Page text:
Taxi-hailing firms have played a key role in shaping the transport sector in Kenya. With their most operation around Nairobi and its environs, the firms explored a niche that has seen their business stand the test of time and expand drastically. But like any other businesses, the regulator has been keen to see to it that they comply with the laws to the latter, introducing a new set of regulations their operations.
Newly proposed regulations by the National Transport and Safety Authority (NTSA) for ride-hailing companies and drivers will put the operators on a tight spot in the coming days. As per the regulation, the likes of Uber, Bolt, and Little Cabs will be required to pay Ksh500,000 to register for a digital hailing service operator license renewable annually at Ksh300,000.
Another Ksh3500 will be payable annually for each vehicle in operation and an extra Ksh 1000 for a driver’s badge. Among other conditions to be licensed include establishing a permanent office in Kenya and comply with labor laws on statutory deductions, health and safety of the workplace, Work Injuries Benefits Act, No. 13 of 2007, insurance, statutory leave days and written contracts of employment for digital hailing service operator staff,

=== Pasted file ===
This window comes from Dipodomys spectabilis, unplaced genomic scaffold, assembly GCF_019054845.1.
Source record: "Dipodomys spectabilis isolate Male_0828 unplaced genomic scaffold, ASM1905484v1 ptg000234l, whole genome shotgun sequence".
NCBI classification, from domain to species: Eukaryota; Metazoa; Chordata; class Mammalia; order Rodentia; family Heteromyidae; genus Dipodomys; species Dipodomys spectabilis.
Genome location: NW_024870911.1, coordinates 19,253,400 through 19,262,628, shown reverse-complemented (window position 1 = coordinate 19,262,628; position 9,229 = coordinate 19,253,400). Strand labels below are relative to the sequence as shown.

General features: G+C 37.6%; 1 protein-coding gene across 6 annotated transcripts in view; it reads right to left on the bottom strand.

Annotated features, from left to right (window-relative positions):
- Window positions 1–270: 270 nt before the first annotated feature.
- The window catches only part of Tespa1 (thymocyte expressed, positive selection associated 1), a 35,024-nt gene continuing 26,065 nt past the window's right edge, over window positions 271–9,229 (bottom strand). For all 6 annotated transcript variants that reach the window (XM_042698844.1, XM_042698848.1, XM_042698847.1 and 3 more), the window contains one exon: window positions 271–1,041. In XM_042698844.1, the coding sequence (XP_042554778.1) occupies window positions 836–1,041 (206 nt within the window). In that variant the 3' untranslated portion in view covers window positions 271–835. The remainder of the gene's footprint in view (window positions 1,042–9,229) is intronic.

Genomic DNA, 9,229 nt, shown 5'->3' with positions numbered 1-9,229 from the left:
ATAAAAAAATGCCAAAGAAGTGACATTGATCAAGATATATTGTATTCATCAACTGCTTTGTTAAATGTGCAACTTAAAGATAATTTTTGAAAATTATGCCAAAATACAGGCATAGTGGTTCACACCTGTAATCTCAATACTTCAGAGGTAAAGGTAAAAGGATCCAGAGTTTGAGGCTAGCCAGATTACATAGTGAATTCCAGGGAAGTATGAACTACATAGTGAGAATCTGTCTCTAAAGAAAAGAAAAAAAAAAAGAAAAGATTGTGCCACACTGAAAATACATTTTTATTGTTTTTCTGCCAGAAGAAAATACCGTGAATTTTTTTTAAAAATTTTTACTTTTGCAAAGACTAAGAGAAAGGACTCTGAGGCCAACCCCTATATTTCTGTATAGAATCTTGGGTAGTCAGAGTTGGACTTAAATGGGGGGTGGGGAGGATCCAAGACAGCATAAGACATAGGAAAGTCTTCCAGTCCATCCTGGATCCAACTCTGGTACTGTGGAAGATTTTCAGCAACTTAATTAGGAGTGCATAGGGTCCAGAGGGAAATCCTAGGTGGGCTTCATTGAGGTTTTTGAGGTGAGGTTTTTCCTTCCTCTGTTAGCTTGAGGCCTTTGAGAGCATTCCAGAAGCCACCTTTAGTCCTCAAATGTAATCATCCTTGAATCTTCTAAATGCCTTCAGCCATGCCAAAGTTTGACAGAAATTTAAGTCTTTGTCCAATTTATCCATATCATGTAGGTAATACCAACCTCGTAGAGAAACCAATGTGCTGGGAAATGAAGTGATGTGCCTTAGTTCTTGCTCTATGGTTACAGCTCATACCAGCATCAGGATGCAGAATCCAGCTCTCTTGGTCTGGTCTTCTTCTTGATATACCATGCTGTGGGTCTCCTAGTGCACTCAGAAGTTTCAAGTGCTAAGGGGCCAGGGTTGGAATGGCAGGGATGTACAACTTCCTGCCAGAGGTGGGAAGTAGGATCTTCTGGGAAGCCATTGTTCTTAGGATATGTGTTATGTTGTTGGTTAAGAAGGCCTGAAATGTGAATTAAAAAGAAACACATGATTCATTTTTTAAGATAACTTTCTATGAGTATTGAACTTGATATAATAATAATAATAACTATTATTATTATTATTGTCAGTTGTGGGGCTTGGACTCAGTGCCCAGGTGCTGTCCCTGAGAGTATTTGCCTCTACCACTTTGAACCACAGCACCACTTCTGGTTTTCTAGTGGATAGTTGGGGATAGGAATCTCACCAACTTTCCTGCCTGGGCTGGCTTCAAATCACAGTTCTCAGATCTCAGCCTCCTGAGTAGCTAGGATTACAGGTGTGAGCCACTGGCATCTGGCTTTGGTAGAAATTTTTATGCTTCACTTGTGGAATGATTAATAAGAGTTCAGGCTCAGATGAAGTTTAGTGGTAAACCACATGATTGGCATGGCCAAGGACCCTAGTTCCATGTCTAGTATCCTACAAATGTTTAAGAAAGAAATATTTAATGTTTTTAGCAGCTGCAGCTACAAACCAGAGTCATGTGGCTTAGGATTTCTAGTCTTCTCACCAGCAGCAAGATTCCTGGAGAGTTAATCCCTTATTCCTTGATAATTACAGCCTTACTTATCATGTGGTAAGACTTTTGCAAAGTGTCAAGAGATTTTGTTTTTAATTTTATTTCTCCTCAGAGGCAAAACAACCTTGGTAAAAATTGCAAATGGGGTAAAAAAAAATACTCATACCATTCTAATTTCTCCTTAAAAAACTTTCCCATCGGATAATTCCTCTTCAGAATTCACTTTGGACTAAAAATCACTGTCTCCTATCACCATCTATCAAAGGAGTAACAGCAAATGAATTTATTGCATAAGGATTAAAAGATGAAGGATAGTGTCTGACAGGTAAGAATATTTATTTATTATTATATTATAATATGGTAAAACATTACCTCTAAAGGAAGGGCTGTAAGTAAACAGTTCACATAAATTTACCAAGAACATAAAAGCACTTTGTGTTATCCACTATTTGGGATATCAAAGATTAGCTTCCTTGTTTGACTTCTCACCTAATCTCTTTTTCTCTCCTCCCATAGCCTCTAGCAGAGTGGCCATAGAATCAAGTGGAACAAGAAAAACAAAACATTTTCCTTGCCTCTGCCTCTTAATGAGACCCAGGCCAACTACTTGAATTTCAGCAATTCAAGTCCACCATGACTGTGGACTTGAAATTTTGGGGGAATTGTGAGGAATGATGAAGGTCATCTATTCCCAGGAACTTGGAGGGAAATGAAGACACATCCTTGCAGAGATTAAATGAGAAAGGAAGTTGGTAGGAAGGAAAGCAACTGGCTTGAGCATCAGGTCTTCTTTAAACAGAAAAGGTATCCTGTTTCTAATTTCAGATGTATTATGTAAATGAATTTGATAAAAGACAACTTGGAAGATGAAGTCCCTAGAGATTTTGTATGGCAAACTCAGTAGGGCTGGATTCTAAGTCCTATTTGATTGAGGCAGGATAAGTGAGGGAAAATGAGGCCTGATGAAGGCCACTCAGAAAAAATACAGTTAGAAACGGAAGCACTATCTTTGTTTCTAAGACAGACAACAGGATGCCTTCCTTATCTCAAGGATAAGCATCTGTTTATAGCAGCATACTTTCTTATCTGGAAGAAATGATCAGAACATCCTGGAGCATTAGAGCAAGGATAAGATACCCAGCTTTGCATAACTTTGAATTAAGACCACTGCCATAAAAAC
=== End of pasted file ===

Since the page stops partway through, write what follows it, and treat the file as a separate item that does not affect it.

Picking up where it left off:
These requirements come in as a relief to most drivers of these taxi-hailing operators who have always descried low wages and deplorable working conditions but have set requirements for them as well.
As for the drivers, they will be required to have a valid digital hailing service license as well as a certificate of good conduct and wear a public service vehicle identification badge and photo and present a copy of their Kenya Revenue Authority PIN certificate and a tax compliance certificate, following new policies to tax digital service providers including taxi-hailing apps, with plans underway.
Additionally, each digital hailing service vehicle shall be equipped with a hands-free accessory for mobile devices, a standard first aid kit, fire extinguisher, and lifesaver kit.